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The Vault at PfaffsAn Archive of Art and Literature by the Bohemians of Antebellum New York
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          Heenan talks about  licking  People.
very shaky condition.     One of the proprietors,
the best man has seceded, and Sol Eytinge,
talking about accepting another offer (?) was
induced to remain by the prospect of becoming
a proprietor   having  a third of the profits  or
something of the sort.      Little Nast not getting
his salary remitted in England, borrowed
 20 or  40 of the pugilist Heenan, who
recently presented himself at the office of the
Ill. News and demanded repayment.       At first
they ignored the responsibility when he talked
to Thad. Glover of certain intentions of licking
the establishment.    I suppose they paid him to
get rid of him and keep the matter quiet,  ad-
ded Wood.          Old Powell happening by, Wood
spoke of his advance into respectability, how he
went decently clad, now, and didn t loaf round
drinking lager with Watson.     He has quite a
nice cottage house in Hoboken and his daughter
is really a fine-looking girl, and he don t come
to me for odd dollars and fifty-cent pieces in
advance,  said my informant.    The ex-sneaky
boy, Wilkins Micawber junior, now earns
money as an engraver.  He learnt it in Leslie s
office.         Going up town met Hill.   He told
me that he lived at Fordham with Brentnall
and Miss Martin in Lotty s cottage.    She had
Page
Title:Thomas Butler Gunn Diaries, Volume Thirteen: page one hundred and ninety-one
Description:Regarding the financial troubles of the ''New York Illustrated News.''
Date:1860-08-24
Subject:Brentnall; Eytinge, Solomon; Glover, Thad; Gunn, Thomas Butler; Heenan, John C.; Hill; Kidder, Charlotte (Whytal, Granville); Martin, Julia; Nast, Thomas; New York illustrated news.; Powell, Miss; Powell, Thomas; Publishers and publishing; Watson, John; Wood, John A.
Coverage (City/State):[New York, New York]; Banbury, [England]
Scan Date:2011-01-29

 

Volume
Title:Thomas Butler Gunn Diaries, Volume Thirteen
Description:Includes descriptions of boarding house living, his freelance writing and drawing work, antics of New York literary Bohemians, Frank Cahill fleeing for England after spending money that was meant for ''The New York Picayune,'' visits to the Edwards family, the state of Charles Damoreau's marriage, a sailing excursion to Nyack with the Edwards family and other friends on the Fourth of July, a fight between Fitz James O'Brien and House at Pfaff's, witnessing a fire at Washington Market, the execution of pirate Albert Hicks on Bedloe's Island, an excursion aboard the ship Great Eastern, a vacation at Grafton with the Edwards family, his growing friendship with Sally Edwards, Lotty Granville's behavior with Brentnall and Hill at his boarding house, Frank Bellew's return to England, and visits to dance houses in the Fourth Ward with friends for an article.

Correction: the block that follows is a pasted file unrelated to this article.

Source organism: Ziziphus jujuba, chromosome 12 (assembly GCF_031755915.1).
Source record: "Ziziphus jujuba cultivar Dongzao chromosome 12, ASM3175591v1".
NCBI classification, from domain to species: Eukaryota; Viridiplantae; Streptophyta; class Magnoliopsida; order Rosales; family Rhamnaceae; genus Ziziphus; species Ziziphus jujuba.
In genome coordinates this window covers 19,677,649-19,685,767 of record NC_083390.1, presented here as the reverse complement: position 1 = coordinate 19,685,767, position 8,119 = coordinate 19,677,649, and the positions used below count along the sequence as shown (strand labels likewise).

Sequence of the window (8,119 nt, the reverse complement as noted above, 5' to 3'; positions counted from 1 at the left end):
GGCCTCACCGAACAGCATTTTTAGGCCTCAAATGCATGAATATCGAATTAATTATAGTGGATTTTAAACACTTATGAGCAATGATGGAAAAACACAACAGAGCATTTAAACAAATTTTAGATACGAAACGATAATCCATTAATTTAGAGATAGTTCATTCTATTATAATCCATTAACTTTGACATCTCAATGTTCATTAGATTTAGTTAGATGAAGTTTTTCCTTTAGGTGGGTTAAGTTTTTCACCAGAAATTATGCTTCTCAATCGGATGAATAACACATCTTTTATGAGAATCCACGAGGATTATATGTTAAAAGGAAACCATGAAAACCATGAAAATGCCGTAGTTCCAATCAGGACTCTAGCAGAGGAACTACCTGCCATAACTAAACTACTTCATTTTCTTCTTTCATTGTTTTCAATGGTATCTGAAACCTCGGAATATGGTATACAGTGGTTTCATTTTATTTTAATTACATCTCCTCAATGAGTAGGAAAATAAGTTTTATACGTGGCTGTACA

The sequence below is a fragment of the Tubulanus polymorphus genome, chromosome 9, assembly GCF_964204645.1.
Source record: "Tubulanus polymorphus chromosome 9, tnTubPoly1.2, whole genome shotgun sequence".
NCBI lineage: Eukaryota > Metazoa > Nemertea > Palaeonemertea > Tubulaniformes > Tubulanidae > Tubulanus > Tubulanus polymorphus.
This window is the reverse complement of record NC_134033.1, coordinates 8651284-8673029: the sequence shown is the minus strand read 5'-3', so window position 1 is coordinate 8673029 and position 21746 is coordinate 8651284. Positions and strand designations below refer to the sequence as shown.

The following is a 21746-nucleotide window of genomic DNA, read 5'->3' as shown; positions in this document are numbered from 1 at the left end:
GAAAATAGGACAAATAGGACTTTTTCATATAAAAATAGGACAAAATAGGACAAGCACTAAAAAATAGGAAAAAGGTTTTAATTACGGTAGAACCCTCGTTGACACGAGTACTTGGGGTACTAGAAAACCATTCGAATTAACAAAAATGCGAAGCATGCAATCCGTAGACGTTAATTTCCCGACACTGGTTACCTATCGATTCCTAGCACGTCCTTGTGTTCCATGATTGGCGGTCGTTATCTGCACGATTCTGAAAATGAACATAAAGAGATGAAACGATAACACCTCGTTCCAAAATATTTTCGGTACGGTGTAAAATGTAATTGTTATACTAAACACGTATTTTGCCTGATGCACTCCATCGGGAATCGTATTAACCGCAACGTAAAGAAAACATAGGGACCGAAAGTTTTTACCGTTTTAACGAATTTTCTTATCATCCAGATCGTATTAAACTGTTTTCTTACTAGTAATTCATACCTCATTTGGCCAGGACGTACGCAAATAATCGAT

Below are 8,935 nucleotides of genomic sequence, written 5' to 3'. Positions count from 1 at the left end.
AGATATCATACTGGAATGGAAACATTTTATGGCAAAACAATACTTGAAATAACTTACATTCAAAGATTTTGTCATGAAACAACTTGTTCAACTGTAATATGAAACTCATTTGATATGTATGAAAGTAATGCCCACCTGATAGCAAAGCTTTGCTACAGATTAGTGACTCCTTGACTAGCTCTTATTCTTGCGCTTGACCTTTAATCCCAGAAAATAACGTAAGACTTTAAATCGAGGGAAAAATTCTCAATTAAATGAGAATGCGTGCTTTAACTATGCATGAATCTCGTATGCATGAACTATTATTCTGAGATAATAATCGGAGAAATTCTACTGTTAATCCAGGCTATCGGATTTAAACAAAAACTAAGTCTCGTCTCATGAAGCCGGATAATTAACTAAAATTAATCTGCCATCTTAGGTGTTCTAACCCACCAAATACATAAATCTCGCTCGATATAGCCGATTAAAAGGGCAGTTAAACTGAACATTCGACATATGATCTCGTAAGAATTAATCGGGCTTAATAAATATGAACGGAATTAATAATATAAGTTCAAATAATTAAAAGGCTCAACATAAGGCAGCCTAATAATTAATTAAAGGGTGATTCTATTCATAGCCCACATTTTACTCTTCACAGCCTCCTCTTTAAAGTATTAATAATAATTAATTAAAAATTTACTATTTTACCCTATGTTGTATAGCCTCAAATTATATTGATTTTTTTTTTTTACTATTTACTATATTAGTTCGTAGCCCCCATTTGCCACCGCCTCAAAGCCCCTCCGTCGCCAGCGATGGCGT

Subject:Boardinghouses; Bohemians; Gunn, Thomas Butler; Journalism; Marriage; Publishers and publishing; Women
Coverage (City/State):New York, New York; Grafton, New York
Note:Thomas Butler Gunn was born February 15, 1826, in Banbury, England, and came to New York in 1849. During the Civil War he worked as a correspondent for the New York Tribune and the New York Evening Post. He returned to England in 1863, and died in Birmingham in April 1903. The collection includes twenty-one volumes of his diaries, including newspaper clippings, letters, photographs, sketches, and various other items inserted by Gunn. Diary entries date from July 7, 1849, to April 7, 1863, and include his experiences with the New York publishing and literary world, his descriptions of boarding houses, his travels throughout the United States, and his experiences traveling with the Federal army as a Civil War correspondent.
Publisher:Missouri History Museum
Rights:Copyright 2011 Missouri History Museum.
Source:Page images, transcriptions, and metadata of the Thomas Butler Gunn diaries have been provided by the Missouri History Museum.